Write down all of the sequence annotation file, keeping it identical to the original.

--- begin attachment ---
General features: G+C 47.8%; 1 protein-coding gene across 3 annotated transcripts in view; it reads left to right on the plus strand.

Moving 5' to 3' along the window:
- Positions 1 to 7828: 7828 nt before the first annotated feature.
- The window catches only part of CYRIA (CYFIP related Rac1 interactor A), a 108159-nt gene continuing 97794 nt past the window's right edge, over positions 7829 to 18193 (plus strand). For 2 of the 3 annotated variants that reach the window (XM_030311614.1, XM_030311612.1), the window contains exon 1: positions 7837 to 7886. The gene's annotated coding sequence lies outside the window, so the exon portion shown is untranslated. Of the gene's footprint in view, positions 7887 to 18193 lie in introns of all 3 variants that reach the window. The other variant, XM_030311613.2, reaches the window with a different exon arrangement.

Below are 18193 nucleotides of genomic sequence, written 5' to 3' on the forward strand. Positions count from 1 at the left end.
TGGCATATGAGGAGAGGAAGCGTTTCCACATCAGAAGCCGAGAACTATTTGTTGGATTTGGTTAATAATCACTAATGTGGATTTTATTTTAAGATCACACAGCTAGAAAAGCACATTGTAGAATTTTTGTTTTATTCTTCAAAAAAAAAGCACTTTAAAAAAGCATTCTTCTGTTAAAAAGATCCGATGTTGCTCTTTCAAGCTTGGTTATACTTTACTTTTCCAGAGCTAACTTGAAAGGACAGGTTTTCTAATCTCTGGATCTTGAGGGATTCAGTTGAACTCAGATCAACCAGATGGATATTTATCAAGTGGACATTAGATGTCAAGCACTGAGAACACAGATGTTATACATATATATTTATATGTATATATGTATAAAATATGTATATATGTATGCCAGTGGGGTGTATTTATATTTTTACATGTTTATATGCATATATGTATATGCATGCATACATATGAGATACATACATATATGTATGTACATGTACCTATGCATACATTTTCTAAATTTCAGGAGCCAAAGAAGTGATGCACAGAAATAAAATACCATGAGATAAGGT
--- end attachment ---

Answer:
General features: G+C 47.8%; 1 protein-coding gene across 3 annotated transcripts in view; it reads left to right on the plus strand.

Moving 5' to 3' along the window:
- Positions 1 to 7828: 7828 nt before the first annotated feature.
- The window catches only part of CYRIA (CYFIP related Rac1 interactor A), a 108159-nt gene continuing 97794 nt past the window's right edge, over positions 7829 to 18193 (plus strand). For 2 of the 3 annotated variants that reach the window (XM_030311614.1, XM_030311612.1), the window contains exon 1: positions 7837 to 7886. The gene's annotated coding sequence lies outside the window, so the exon portion shown is untranslated. Of the gene's footprint in view, positions 7887 to 18193 lie in introns of all 3 variants that reach the window. The other variant, XM_030311613.2, reaches the window with a different exon arrangement.

Below are 18193 nucleotides of genomic sequence, written 5' to 3' on the forward strand. Positions count from 1 at the left end.
TGGCATATGAGGAGAGGAAGCGTTTCCACATCAGAAGCCGAGAACTATTTGTTGGATTTGGTTAATAATCACTAATGTGGATTTTATTTTAAGATCACACAGCTAGAAAAGCACATTGTAGAATTTTTGTTTTATTCTTCAAAAAAAAAGCACTTTAAAAAAGCATTCTTCTGTTAAAAAGATCCGATGTTGCTCTTTCAAGCTTGGTTATACTTTACTTTTCCAGAGCTAACTTGAAAGGACAGGTTTTCTAATCTCTGGATCTTGAGGGATTCAGTTGAACTCAGATCAACCAGATGGATATTTATCAAGTGGACATTAGATGTCAAGCACTGAGAACACAGATGTTATACATATATATTTATATGTATATATGTATAAAATATGTATATATGTATGCCAGTGGGGTGTATTTATATTTTTACATGTTTATATGCATATATGTATATGCATGCATACATATGAGATACATACATATATGTATGTACATGTACCTATGCATACATTTTCTAAATTTCAGGAGCCAAAGAAGTGATGCACAGAAATAAAATACCATGAGATAAGGT